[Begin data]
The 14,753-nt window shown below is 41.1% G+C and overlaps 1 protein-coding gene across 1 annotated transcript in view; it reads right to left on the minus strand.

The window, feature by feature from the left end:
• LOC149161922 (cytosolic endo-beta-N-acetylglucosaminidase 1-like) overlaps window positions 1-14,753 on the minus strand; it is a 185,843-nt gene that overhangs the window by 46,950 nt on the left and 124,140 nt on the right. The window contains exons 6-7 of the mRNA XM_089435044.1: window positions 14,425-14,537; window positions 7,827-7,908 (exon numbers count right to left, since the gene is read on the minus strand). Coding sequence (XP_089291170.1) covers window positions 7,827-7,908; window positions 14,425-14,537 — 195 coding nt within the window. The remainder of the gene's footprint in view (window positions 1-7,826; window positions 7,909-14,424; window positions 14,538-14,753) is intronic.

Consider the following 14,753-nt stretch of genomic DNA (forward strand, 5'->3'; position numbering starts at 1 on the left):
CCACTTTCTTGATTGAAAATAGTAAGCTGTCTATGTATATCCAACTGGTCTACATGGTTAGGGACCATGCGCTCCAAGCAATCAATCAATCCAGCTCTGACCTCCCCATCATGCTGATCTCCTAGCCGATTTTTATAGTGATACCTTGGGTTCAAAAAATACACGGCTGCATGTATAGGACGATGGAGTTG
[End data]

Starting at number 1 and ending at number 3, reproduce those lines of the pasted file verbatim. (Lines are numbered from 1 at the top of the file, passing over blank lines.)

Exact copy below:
The 14,753-nt window shown below is 41.1% G+C and overlaps 1 protein-coding gene across 1 annotated transcript in view; it reads right to left on the minus strand.

The window, feature by feature from the left end:
• LOC149161922 (cytosolic endo-beta-N-acetylglucosaminidase 1-like) overlaps window positions 1-14,753 on the minus strand; it is a 185,843-nt gene that overhangs the window by 46,950 nt on the left and 124,140 nt on the right. The window contains exons 6-7 of the mRNA XM_089435044.1: window positions 14,425-14,537; window positions 7,827-7,908 (exon numbers count right to left, since the gene is read on the minus strand). Coding sequence (XP_089291170.1) covers window positions 7,827-7,908; window positions 14,425-14,537 — 195 coding nt within the window. The remainder of the gene's footprint in view (window positions 1-7,826; window positions 7,909-14,424; window positions 14,538-14,753) is intronic.